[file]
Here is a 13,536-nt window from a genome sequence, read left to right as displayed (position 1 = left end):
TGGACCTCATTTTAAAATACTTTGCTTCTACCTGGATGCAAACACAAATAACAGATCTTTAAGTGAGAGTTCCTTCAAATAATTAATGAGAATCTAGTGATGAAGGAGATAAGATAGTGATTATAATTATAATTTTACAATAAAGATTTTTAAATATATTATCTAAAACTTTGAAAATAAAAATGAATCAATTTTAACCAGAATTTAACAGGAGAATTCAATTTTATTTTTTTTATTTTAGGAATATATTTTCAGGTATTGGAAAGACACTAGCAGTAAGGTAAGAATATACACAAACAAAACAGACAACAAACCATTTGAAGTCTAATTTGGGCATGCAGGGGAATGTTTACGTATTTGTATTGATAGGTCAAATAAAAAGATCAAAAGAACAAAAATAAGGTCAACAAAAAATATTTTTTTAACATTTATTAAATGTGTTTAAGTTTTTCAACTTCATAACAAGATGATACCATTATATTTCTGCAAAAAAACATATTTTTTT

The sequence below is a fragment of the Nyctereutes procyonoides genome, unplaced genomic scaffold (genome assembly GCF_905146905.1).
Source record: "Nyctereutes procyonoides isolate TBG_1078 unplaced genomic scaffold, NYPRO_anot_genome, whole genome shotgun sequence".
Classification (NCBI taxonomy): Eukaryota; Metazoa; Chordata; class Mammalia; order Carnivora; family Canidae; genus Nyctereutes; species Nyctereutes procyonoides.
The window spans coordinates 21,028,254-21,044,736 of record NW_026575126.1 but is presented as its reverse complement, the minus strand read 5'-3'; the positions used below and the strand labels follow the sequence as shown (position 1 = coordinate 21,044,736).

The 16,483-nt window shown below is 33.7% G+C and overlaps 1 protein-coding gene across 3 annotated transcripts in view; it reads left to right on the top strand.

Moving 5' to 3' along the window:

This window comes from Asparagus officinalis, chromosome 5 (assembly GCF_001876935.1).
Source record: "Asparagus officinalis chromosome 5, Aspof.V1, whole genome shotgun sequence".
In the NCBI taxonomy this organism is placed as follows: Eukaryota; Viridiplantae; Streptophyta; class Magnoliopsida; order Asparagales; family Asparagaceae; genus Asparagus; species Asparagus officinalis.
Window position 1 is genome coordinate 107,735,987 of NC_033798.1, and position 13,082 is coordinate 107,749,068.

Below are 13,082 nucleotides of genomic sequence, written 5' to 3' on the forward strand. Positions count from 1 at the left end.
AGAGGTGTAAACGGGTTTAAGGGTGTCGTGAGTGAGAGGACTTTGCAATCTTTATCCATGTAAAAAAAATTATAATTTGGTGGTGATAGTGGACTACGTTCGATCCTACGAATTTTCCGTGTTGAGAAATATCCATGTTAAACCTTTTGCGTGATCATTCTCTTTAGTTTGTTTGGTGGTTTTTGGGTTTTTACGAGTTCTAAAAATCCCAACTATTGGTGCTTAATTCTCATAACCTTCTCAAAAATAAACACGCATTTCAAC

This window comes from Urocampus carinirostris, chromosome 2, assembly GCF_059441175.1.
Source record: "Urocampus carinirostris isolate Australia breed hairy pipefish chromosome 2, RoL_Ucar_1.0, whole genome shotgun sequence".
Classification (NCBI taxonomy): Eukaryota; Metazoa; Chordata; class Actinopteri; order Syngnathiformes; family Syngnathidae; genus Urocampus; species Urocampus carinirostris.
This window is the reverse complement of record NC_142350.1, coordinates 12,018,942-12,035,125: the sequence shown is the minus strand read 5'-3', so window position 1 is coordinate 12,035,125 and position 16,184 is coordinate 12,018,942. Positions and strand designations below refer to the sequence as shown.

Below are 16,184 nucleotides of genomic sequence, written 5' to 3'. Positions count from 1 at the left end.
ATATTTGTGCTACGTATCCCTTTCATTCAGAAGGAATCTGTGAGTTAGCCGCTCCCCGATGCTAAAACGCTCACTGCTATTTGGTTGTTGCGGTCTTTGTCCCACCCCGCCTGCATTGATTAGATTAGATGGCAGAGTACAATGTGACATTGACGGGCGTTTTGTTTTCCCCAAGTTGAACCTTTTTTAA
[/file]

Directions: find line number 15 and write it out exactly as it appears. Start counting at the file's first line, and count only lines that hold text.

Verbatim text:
This window comes from Urocampus carinirostris, chromosome 2, assembly GCF_059441175.1.